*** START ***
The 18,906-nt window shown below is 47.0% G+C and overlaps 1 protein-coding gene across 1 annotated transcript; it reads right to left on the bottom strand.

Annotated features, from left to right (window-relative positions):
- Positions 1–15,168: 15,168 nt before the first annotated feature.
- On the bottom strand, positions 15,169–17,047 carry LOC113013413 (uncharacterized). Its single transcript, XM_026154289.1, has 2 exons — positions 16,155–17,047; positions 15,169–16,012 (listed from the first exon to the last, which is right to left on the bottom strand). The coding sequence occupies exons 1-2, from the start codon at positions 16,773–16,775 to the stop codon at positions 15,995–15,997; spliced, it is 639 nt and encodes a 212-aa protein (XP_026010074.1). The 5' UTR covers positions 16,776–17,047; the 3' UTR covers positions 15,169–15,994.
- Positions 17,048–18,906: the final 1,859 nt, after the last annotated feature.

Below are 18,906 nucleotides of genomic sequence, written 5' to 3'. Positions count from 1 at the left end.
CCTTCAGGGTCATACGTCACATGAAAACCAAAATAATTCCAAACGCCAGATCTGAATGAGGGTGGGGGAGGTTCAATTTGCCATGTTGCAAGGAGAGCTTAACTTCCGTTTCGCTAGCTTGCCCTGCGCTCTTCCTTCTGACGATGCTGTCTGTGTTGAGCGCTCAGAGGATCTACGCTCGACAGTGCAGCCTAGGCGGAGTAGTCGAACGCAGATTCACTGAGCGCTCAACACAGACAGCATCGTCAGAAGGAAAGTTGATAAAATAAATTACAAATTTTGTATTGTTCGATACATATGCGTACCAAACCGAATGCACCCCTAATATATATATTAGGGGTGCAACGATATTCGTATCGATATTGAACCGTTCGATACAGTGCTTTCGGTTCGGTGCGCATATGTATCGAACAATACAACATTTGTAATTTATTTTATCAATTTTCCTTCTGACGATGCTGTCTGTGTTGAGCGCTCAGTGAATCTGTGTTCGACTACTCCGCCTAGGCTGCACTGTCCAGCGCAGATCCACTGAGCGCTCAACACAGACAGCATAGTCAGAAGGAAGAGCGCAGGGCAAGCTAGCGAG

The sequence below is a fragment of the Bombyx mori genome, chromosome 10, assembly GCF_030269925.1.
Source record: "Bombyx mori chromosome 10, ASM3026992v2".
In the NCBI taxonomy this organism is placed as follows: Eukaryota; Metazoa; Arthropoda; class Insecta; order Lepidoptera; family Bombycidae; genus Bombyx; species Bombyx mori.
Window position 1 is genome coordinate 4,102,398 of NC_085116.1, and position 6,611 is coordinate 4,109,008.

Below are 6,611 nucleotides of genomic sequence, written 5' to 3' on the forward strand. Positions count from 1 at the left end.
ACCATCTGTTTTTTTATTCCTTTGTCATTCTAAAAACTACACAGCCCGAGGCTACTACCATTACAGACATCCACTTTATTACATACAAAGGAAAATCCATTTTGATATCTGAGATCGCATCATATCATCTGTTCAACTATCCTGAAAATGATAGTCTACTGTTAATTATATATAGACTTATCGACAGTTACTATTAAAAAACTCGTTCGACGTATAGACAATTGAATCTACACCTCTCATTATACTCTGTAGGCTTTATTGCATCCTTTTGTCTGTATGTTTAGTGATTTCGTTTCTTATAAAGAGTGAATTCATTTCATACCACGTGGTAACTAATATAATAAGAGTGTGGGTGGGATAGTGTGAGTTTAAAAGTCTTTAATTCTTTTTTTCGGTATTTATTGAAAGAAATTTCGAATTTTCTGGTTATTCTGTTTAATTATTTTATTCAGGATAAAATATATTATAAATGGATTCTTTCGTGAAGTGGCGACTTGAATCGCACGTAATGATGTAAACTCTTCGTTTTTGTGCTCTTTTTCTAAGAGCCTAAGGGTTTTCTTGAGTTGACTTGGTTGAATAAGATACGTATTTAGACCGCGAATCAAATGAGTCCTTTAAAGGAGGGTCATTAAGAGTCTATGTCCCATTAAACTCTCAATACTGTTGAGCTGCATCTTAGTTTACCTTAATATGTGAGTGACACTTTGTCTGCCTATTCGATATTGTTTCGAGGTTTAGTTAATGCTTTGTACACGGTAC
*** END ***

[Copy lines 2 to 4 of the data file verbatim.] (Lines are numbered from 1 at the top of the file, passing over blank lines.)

Annotated features, from left to right (window-relative positions):
- Positions 1–15,168: 15,168 nt before the first annotated feature.
- On the bottom strand, positions 15,169–17,047 carry LOC113013413 (uncharacterized). Its single transcript, XM_026154289.1, has 2 exons — positions 16,155–17,047; positions 15,169–16,012 (listed from the first exon to the last, which is right to left on the bottom strand). The coding sequence occupies exons 1-2, from the start codon at positions 16,773–16,775 to the stop codon at positions 15,995–15,997; spliced, it is 639 nt and encodes a 212-aa protein (XP_026010074.1). The 5' UTR covers positions 16,776–17,047; the 3' UTR covers positions 15,169–15,994.